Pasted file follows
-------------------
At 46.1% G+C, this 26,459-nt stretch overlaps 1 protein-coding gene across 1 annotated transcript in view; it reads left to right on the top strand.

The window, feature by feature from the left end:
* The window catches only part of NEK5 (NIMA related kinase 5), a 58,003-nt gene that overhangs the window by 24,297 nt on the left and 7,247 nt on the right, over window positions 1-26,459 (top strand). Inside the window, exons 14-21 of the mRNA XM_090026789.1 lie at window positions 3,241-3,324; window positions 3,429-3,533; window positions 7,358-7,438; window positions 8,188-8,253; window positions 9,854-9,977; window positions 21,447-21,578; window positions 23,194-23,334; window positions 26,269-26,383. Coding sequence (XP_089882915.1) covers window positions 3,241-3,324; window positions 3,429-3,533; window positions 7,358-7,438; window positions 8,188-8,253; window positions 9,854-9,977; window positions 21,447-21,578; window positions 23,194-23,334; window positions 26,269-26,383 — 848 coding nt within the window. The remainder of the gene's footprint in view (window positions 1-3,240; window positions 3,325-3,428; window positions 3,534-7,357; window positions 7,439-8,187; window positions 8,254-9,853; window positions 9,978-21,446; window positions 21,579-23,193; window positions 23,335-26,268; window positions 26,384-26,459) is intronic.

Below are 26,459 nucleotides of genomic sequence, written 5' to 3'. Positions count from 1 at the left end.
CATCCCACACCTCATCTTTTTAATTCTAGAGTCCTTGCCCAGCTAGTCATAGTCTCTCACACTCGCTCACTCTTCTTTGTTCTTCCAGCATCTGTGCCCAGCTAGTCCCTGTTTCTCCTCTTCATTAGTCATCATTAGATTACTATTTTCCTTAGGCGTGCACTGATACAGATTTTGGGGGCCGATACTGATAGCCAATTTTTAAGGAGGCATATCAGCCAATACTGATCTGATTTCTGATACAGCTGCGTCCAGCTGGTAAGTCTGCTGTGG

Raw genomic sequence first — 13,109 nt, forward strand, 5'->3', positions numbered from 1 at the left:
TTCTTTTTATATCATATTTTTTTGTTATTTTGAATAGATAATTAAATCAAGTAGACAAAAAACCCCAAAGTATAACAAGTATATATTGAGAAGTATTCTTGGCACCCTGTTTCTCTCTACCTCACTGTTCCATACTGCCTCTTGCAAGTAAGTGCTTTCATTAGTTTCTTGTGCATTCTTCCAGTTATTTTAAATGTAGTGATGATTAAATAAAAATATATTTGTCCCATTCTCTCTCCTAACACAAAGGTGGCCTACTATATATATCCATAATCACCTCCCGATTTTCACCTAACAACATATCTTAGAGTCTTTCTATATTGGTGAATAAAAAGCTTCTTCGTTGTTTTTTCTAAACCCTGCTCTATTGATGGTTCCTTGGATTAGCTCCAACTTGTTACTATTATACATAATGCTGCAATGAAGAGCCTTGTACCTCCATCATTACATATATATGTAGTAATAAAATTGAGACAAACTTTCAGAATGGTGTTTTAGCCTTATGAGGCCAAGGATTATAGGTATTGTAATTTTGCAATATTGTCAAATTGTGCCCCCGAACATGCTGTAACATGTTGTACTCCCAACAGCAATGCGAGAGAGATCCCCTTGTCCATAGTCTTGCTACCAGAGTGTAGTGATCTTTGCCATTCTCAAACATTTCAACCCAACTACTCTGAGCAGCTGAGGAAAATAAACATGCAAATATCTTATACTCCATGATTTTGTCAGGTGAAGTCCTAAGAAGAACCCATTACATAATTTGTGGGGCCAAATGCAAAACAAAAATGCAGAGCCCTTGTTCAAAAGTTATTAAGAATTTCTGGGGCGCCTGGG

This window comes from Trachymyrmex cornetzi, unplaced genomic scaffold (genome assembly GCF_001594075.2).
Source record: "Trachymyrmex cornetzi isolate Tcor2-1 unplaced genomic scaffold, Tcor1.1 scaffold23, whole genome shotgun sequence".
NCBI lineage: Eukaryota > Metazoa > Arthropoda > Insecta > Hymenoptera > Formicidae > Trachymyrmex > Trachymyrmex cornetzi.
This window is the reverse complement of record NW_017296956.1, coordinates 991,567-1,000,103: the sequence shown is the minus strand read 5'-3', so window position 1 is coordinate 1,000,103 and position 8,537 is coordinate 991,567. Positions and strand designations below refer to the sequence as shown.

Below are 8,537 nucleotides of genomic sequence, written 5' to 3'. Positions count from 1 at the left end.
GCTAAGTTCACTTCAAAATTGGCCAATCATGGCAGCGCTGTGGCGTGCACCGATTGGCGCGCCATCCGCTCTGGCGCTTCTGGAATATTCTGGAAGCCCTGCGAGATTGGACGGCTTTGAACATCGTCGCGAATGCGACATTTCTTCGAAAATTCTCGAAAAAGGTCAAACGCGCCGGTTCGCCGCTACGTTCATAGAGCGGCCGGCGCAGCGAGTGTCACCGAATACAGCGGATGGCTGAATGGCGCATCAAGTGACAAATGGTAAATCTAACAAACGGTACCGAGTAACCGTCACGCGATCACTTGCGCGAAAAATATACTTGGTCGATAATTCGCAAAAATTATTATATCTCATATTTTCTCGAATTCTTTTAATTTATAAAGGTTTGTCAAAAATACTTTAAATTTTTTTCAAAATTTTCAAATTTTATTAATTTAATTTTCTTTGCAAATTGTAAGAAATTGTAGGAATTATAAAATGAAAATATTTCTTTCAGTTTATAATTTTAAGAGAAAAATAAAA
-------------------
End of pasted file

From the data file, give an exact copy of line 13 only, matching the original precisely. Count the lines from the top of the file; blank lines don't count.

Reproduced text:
GCTAAGTTCACTTCAAAATTGGCCAATCATGGCAGCGCTGTGGCGTGCACCGATTGGCGCGCCATCCGCTCTGGCGCTTCTGGAATATTCTGGAAGCCCTGCGAGATTGGACGGCTTTGAACATCGTCGCGAATGCGACATTTCTTCGAAAATTCTCGAAAAAGGTCAAACGCGCCGGTTCGCCGCTACGTTCATAGAGCGGCCGGCGCAGCGAGTGTCACCGAATACAGCGGATGGCTGAATGGCGCATCAAGTGACAAATGGTAAATCTAACAAACGGTACCGAGTAACCGTCACGCGATCACTTGCGCGAAAAATATACTTGGTCGATAATTCGCAAAAATTATTATATCTCATATTTTCTCGAATTCTTTTAATTTATAAAGGTTTGTCAAAAATACTTTAAATTTTTTTCAAAATTTTCAAATTTTATTAATTTAATTTTCTTTGCAAATTGTAAGAAATTGTAGGAATTATAAAATGAAAATATTTCTTTCAGTTTATAATTTTAAGAGAAAAATAAAA